The Food and Drug Administration yesterday warned nursing mothers who are taking the painkiller codeine to be vigilant for unusual drowsiness or other signs of overdose in their babies, because a significant fraction of women carry a gene that leads to high concentrations of narcotic substances in their breast milk.
The warning is not meant to discourage women who are prescribed codeine from breast-feeding. But it should spur them to contact their doctors if they or their babies seem overly sleepy while taking usual doses of the painkiller, an agency official said.
“If you as a mom are experiencing side effects, you should absolutely be watching your baby for the same kind of things,” said Sandra Kweder, a physician and a deputy director in the FDA’s Center for Drug Evaluation and Research.
Codeine is frequently prescribed for the pain of an episiotomy or a Caesarean section because it is safe, can be taken in pill form, and acts for only a short period.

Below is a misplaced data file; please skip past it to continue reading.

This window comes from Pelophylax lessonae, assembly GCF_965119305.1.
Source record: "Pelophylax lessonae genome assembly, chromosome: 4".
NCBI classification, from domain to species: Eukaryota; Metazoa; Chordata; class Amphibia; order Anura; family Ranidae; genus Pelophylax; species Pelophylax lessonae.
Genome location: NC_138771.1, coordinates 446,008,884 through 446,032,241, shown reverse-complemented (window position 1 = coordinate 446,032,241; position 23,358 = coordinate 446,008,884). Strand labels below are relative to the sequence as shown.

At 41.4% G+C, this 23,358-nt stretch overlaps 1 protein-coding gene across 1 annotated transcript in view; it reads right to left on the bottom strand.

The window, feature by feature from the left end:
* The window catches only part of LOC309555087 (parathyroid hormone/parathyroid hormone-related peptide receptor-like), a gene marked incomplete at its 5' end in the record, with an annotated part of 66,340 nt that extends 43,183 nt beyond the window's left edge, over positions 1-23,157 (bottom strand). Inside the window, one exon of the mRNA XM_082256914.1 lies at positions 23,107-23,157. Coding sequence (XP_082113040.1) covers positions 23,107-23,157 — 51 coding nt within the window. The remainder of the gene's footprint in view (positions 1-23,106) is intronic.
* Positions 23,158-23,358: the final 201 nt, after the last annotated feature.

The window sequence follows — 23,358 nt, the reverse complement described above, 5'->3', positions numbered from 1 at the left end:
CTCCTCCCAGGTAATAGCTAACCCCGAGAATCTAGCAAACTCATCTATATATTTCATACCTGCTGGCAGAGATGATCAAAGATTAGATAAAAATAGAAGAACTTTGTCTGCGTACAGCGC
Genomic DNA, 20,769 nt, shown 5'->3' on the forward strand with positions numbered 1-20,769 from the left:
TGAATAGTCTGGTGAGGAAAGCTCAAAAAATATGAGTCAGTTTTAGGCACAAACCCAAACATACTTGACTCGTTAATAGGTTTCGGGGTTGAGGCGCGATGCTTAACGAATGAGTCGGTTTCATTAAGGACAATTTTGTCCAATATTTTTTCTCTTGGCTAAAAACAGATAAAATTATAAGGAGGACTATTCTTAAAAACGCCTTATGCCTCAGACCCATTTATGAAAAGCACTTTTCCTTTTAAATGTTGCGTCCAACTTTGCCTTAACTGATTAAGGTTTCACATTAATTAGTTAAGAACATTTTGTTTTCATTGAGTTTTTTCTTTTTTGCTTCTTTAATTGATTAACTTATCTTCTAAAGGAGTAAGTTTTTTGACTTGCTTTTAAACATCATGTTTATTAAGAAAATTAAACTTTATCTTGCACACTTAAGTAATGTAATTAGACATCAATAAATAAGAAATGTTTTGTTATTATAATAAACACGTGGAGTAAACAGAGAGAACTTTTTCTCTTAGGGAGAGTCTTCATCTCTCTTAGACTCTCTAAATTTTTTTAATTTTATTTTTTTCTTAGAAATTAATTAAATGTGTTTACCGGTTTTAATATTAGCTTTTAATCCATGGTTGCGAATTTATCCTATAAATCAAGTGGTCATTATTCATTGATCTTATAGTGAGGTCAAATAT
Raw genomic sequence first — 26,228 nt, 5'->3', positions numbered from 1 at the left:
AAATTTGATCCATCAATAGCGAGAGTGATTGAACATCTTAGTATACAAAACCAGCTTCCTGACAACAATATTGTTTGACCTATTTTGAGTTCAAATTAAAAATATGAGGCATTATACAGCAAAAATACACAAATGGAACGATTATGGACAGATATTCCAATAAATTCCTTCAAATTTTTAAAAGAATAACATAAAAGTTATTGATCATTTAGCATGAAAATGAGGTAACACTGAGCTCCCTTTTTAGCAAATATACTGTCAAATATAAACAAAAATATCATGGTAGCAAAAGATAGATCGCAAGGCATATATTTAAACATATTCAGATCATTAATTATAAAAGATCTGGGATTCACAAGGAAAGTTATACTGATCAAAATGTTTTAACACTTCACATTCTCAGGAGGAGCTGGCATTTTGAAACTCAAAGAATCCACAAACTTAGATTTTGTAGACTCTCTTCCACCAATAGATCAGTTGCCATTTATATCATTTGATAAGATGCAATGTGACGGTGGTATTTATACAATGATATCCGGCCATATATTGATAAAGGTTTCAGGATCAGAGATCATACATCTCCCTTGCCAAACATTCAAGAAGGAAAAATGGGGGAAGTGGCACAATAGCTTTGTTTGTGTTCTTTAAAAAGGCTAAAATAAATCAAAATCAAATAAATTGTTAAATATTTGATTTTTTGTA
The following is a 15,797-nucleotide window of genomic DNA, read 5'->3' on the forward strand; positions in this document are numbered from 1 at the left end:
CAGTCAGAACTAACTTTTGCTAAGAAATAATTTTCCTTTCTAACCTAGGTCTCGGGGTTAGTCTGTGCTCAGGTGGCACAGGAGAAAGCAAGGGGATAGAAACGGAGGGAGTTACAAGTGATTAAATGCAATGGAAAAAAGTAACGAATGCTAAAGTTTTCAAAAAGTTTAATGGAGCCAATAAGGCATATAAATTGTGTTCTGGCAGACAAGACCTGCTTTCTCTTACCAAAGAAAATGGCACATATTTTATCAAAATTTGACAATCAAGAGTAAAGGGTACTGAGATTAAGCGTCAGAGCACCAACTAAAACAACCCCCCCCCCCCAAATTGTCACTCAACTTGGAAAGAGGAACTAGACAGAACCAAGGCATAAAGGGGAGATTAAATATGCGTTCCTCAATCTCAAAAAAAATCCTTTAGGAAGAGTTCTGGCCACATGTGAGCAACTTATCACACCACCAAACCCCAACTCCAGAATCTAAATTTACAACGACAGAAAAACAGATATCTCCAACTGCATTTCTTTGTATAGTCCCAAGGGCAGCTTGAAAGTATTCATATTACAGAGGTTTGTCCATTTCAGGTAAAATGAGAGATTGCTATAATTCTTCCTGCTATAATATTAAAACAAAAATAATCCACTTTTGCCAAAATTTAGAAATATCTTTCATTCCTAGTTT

In the body, codeine is transformed into morphine. People who are “ultrarapid metabolizers” of the drug do this very quickly and more completely than others. The morphine is excreted into breast milk in amounts that can cause limpness, excessive sleepiness, feeding difficulties, and breathing problems in newborns. If a nursing mother taking the drug notices those symptoms, she should contact a physician immediately or go to an emergency room, Kweder said.
Last year, a 13-day-old baby in Toronto died of a morphine overdose that was traceable directly to the mother’s ultrarapid metabolism of codeine. That is the only known death from the condition.
Ultrarapid metabolism occurs when a person has a particular variant of the gene for a liver enzyme called CYP2D6.
As much as 10 percent of whites, 3 percent of blacks, and 1 percent of Hispanics and Asians carry the ultrametabolizing variant. Between 16 percent and 28 percent of North Africans, Ethiopians, and Saudis carry it, FDA officials said. A test for the gene is widely available.
“Anyone can be an ultrarapid metabolizer without knowing it,” Kweder said.
The agency did not recommend that all breast-feeding women be tested before taking codeine because there is currently no evidence that such a strategy would measurably reduce complications.
Women who have experienced unusually pronounced effects from codeine, however, may want to be tested.
Other opioid drugs also pass into breast milk, but most do not get turned into morphine as the body metabolizes them.